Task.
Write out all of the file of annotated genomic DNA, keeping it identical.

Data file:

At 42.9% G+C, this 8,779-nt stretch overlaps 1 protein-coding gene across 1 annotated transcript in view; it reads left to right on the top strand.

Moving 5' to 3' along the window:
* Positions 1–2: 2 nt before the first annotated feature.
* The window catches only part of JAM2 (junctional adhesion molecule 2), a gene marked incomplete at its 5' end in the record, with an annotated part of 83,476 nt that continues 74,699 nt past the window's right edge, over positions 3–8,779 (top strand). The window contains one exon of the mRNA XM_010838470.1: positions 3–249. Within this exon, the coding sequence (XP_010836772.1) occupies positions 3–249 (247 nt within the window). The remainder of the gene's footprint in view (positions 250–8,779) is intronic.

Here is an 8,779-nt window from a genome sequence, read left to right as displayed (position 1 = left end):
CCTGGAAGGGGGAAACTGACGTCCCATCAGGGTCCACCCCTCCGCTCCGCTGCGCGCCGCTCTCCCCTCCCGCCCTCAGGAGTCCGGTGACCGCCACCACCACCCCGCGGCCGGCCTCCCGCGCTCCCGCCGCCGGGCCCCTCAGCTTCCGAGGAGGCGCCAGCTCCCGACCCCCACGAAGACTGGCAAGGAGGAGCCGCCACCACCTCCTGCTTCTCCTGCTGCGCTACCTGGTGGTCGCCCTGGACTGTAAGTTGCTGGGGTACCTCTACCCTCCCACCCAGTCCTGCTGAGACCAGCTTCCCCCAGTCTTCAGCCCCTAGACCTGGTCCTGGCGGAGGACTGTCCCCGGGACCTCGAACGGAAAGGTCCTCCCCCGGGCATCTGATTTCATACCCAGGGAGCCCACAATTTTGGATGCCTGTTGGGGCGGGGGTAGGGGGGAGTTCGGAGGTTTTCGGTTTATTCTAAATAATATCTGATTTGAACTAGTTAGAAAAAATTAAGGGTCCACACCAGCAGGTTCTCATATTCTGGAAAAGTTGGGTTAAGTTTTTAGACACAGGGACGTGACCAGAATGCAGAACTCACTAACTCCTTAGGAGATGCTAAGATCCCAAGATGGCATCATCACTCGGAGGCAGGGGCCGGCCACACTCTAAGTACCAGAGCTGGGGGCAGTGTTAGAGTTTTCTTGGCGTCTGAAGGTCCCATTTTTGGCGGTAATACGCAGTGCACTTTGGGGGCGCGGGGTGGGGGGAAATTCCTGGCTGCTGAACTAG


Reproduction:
At 42.9% G+C, this 8,779-nt stretch overlaps 1 protein-coding gene across 1 annotated transcript in view; it reads left to right on the top strand.

Moving 5' to 3' along the window:
* Positions 1–2: 2 nt before the first annotated feature.
* The window catches only part of JAM2 (junctional adhesion molecule 2), a gene marked incomplete at its 5' end in the record, with an annotated part of 83,476 nt that continues 74,699 nt past the window's right edge, over positions 3–8,779 (top strand). The window contains one exon of the mRNA XM_010838470.1: positions 3–249. Within this exon, the coding sequence (XP_010836772.1) occupies positions 3–249 (247 nt within the window). The remainder of the gene's footprint in view (positions 250–8,779) is intronic.

Here is an 8,779-nt window from a genome sequence, read left to right as displayed (position 1 = left end):
CCTGGAAGGGGGAAACTGACGTCCCATCAGGGTCCACCCCTCCGCTCCGCTGCGCGCCGCTCTCCCCTCCCGCCCTCAGGAGTCCGGTGACCGCCACCACCACCCCGCGGCCGGCCTCCCGCGCTCCCGCCGCCGGGCCCCTCAGCTTCCGAGGAGGCGCCAGCTCCCGACCCCCACGAAGACTGGCAAGGAGGAGCCGCCACCACCTCCTGCTTCTCCTGCTGCGCTACCTGGTGGTCGCCCTGGACTGTAAGTTGCTGGGGTACCTCTACCCTCCCACCCAGTCCTGCTGAGACCAGCTTCCCCCAGTCTTCAGCCCCTAGACCTGGTCCTGGCGGAGGACTGTCCCCGGGACCTCGAACGGAAAGGTCCTCCCCCGGGCATCTGATTTCATACCCAGGGAGCCCACAATTTTGGATGCCTGTTGGGGCGGGGGTAGGGGGGAGTTCGGAGGTTTTCGGTTTATTCTAAATAATATCTGATTTGAACTAGTTAGAAAAAATTAAGGGTCCACACCAGCAGGTTCTCATATTCTGGAAAAGTTGGGTTAAGTTTTTAGACACAGGGACGTGACCAGAATGCAGAACTCACTAACTCCTTAGGAGATGCTAAGATCCCAAGATGGCATCATCACTCGGAGGCAGGGGCCGGCCACACTCTAAGTACCAGAGCTGGGGGCAGTGTTAGAGTTTTCTTGGCGTCTGAAGGTCCCATTTTTGGCGGTAATACGCAGTGCACTTTGGGGGCGCGGGGTGGGGGGAAATTCCTGGCTGCTGAACTAG